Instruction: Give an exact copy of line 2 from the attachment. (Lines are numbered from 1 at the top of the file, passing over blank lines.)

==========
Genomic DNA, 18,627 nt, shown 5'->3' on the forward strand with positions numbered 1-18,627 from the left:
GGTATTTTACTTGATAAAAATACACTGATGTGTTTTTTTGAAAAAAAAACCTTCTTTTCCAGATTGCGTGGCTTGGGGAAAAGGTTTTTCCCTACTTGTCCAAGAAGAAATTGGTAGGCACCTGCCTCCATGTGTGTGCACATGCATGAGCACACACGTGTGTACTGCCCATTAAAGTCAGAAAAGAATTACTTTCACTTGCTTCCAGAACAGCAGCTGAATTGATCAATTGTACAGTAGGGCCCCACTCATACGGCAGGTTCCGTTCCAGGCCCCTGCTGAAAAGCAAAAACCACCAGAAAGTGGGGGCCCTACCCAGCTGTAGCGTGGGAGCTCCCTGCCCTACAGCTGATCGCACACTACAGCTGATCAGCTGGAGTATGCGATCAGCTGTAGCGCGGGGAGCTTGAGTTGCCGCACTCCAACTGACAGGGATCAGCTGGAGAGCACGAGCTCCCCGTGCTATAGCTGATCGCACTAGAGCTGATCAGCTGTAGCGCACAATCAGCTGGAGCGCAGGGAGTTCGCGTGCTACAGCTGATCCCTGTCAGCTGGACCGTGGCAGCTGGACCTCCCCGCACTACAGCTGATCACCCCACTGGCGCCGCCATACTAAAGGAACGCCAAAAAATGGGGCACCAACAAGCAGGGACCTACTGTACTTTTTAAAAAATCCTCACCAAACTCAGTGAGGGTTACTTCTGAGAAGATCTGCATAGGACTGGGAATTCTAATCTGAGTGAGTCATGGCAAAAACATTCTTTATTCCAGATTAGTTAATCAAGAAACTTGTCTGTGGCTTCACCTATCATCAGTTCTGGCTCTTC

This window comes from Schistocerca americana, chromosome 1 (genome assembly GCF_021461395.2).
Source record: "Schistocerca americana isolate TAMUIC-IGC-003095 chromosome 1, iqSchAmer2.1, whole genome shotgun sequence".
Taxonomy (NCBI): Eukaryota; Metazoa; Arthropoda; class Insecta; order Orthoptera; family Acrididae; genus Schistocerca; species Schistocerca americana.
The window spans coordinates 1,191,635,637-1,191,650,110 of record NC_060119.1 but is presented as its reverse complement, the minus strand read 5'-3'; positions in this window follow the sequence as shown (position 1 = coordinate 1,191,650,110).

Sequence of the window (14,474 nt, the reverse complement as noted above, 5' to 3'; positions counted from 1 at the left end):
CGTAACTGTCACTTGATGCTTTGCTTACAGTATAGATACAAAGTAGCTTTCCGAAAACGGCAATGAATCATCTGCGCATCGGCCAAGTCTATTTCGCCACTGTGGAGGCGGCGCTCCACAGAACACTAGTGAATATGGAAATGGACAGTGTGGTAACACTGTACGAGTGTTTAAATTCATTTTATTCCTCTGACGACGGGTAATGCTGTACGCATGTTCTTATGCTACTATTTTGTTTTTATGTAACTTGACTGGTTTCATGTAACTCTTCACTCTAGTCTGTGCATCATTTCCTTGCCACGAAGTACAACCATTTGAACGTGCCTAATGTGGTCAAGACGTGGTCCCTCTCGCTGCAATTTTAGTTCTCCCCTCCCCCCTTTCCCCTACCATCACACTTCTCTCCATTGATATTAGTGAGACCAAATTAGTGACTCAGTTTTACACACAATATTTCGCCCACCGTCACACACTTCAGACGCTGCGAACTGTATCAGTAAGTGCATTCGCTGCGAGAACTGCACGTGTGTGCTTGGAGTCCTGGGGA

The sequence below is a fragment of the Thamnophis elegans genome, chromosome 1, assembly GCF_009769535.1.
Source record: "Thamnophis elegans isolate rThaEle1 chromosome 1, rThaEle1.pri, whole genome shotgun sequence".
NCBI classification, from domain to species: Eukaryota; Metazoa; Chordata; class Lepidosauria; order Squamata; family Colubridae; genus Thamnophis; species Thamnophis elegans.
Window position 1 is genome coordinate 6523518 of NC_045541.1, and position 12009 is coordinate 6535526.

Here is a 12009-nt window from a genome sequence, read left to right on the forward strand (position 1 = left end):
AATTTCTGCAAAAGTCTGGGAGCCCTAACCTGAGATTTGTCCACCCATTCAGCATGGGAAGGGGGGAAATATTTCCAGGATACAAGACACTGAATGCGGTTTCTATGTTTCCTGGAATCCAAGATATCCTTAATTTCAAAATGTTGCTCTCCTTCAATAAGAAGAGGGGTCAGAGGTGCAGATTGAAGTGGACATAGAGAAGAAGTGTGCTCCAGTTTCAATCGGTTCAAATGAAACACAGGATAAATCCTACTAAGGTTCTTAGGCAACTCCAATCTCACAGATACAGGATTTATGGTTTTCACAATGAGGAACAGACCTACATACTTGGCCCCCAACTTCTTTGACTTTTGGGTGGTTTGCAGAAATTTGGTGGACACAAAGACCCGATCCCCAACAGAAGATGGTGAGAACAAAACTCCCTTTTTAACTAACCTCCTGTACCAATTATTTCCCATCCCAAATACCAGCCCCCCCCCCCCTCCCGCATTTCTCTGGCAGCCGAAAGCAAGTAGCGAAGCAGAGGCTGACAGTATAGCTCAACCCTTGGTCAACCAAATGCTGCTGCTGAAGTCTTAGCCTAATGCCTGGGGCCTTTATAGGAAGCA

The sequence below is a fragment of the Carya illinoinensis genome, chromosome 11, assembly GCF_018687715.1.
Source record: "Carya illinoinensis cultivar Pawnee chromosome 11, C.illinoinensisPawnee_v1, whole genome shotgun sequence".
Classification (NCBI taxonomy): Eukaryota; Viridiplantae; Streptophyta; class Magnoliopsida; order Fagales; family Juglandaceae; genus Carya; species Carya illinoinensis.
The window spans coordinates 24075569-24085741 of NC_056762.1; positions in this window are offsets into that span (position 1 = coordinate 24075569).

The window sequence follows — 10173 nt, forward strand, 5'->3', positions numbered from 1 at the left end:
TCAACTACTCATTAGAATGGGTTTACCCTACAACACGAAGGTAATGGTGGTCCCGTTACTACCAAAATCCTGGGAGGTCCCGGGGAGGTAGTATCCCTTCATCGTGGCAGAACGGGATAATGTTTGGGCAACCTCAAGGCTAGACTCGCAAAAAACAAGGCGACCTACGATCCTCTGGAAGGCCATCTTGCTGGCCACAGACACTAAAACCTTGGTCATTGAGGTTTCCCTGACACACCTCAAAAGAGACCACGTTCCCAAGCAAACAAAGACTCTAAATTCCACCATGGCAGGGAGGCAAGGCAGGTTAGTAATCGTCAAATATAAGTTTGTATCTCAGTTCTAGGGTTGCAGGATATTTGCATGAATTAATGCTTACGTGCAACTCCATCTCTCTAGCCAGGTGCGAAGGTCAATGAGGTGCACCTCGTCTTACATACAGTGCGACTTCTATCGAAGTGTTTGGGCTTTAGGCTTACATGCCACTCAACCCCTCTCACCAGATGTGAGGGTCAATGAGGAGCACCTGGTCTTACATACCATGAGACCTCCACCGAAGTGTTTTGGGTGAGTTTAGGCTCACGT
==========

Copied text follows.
GGTATTTTACTTGATAAAAATACACTGATGTGTTTTTTTGAAAAAAAAACCTTCTTTTCCAGATTGCGTGGCTTGGGGAAAAGGTTTTTCCCTACTTGTCCAAGAAGAAATTGGTAGGCACCTGCCTCCATGTGTGTGCACATGCATGAGCACACACGTGTGTACTGCCCATTAAAGTCAGAAAAGAATTACTTTCACTTGCTTCCAGAACAGCAGCTGAATTGATCAATTGTACAGTAGGGCCCCACTCATACGGCAGGTTCCGTTCCAGGCCCCTGCTGAAAAGCAAAAACCACCAGAAAGTGGGGGCCCTACCCAGCTGTAGCGTGGGAGCTCCCTGCCCTACAGCTGATCGCACACTACAGCTGATCAGCTGGAGTATGCGATCAGCTGTAGCGCGGGGAGCTTGAGTTGCCGCACTCCAACTGACAGGGATCAGCTGGAGAGCACGAGCTCCCCGTGCTATAGCTGATCGCACTAGAGCTGATCAGCTGTAGCGCACAATCAGCTGGAGCGCAGGGAGTTCGCGTGCTACAGCTGATCCCTGTCAGCTGGACCGTGGCAGCTGGACCTCCCCGCACTACAGCTGATCACCCCACTGGCGCCGCCATACTAAAGGAACGCCAAAAAATGGGGCACCAACAAGCAGGGACCTACTGTACTTTTTAAAAAATCCTCACCAAACTCAGTGAGGGTTACTTCTGAGAAGATCTGCATAGGACTGGGAATTCTAATCTGAGTGAGTCATGGCAAAAACATTCTTTATTCCAGATTAGTTAATCAAGAAACTTGTCTGTGGCTTCACCTATCATCAGTTCTGGCTCTTC